IFLAPARL has published the report of its 2021 survey on library & research services of parliaments response in the COVID-19 pandemic. The survey is a follow-up to the 2020 survey of pandemic impact and responses in parliamentary library and research services. The report shares the experiences of more than 50 respondents worldwide – in confidence, as the survey report presents only anonymised information, allowing challenges and failures to be freely reported – to the benefit of the entire professional community. 

The report and three case studies will be discussed on 6 October (14:50 UTC) in a panel at the IFLAPARL-IPU conference

The report’s author, Iain Watt, Chair of IFLAPARL 2019-21, picks out ten features of a new environment based on his reading of the survey responses

“The impression from reading and analysing the responses is of a sector that is showing resilience and achieving quite some success in the face of a massively changed environment. Ten features of this new environment stand out. These are explained at more length in the report, but in summary:

People, working on-site and off-site

  1. Three-quarters of the services responding are working to a hybrid model, and almost half of services have decided to make it permanent or are considering it. 
  2. There is an emergent new approach to onsite (library) services. 
  3. In some cases, Members and selected parliamentary staff are meeting in person, while library/research service staff can only work at distance – asymmetric change
  4. If anyone doubted before, mental health has definitely become a mainstream work issue and a management responsibility.

Digital and remote services

  1. There has been a rise in curatorial enterprise
  2. There are ‘digital divides’, and they have been deepened by the pandemic. 
  3. Enterprise has been shown in using ‘free’ online and remote service tools but could there eventually be some hidden costs and consequences?

Changing perceptions

  1. Interest in inter-parliamentary cooperation has grown. 
  2. A health crisis is a crisis made for a service based on evidence. There have been some positive consequences for many parliamentary library & research services.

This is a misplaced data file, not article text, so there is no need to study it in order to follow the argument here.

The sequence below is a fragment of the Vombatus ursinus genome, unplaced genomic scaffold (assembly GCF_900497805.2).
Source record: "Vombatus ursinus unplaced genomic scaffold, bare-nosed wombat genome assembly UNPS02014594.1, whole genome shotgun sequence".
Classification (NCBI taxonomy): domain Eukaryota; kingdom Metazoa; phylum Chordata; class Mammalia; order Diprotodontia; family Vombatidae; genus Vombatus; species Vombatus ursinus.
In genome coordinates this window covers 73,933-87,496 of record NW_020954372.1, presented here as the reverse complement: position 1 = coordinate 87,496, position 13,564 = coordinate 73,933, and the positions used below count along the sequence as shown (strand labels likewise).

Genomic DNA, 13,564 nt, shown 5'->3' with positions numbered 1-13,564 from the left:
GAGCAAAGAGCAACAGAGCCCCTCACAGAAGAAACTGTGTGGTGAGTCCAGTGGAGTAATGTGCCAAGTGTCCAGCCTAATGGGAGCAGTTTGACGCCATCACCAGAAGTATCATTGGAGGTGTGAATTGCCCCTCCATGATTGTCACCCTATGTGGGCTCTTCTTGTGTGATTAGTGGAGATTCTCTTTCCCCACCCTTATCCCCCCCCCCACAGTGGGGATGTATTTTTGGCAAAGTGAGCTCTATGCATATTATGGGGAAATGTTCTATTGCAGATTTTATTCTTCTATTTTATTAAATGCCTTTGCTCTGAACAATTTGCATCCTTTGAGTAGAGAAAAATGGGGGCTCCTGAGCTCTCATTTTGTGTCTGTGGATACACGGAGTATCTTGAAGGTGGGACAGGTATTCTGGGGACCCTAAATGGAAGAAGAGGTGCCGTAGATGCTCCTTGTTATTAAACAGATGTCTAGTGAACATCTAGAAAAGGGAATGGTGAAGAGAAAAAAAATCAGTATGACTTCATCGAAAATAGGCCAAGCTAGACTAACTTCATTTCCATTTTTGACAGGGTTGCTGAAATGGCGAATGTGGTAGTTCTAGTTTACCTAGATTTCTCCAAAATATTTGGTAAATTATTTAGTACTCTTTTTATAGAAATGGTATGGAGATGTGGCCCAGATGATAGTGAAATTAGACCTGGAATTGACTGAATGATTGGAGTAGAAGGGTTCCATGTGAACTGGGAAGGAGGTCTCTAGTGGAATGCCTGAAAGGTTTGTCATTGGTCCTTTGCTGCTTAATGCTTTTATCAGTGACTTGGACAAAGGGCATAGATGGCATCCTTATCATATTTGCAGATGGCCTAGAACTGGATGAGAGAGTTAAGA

Conservatives, progressives and revolutionaries

10. Opinion on long-term consequences is divided: 20% believe that their service will return to normal operation as pre-COVID (‘conservatives’), the other 80% think the changes are permanent. Of the 80%, half believe the pandemic has only accelerated a transition that was already happening (‘progressives’). The other half thinks that the change in service model has been radical, revolutionary – and/or that it has created the urge and/or opportunity to be radical or revolutionary. Without deciding who is right – and they all might be, in their context – how managers act on these beliefs can itself bring significant change.


The new survey was prepared by Iain Watt, Fotis Fitsilis, Janice Silveira, Julie Anderson and Ellie Valentine, with the kind input and oversight of the IFLAPARL Standing Committee. The responses were seen only by Iain Watt, as Chair of IFLAPARL, and the report is anonymised in line with the condition of confidentiality offered to respondents.  

The survey was open from May to July 2021. Fifty-five responses were received (compared to thirty in 2020). Location of responses (2020 figures in brackets): Europe 23 (16); the Americas 8 (6); Asia-Pacific 21 (6); Africa 3 (2). 

Responses were very rich in content. In this report there is much more direct quotation of the responses – one reason for the length of the document – so that colleagues can hear the voices directly. In the 2021 report there is also more editorial commentary/analysis than in 2020.

As in 2020, the survey was advertised to respondents from the IFLAPARL mailing list, COVID-19 discussion forum, the IFLAPARL Standing Committee and professional contacts in the sector.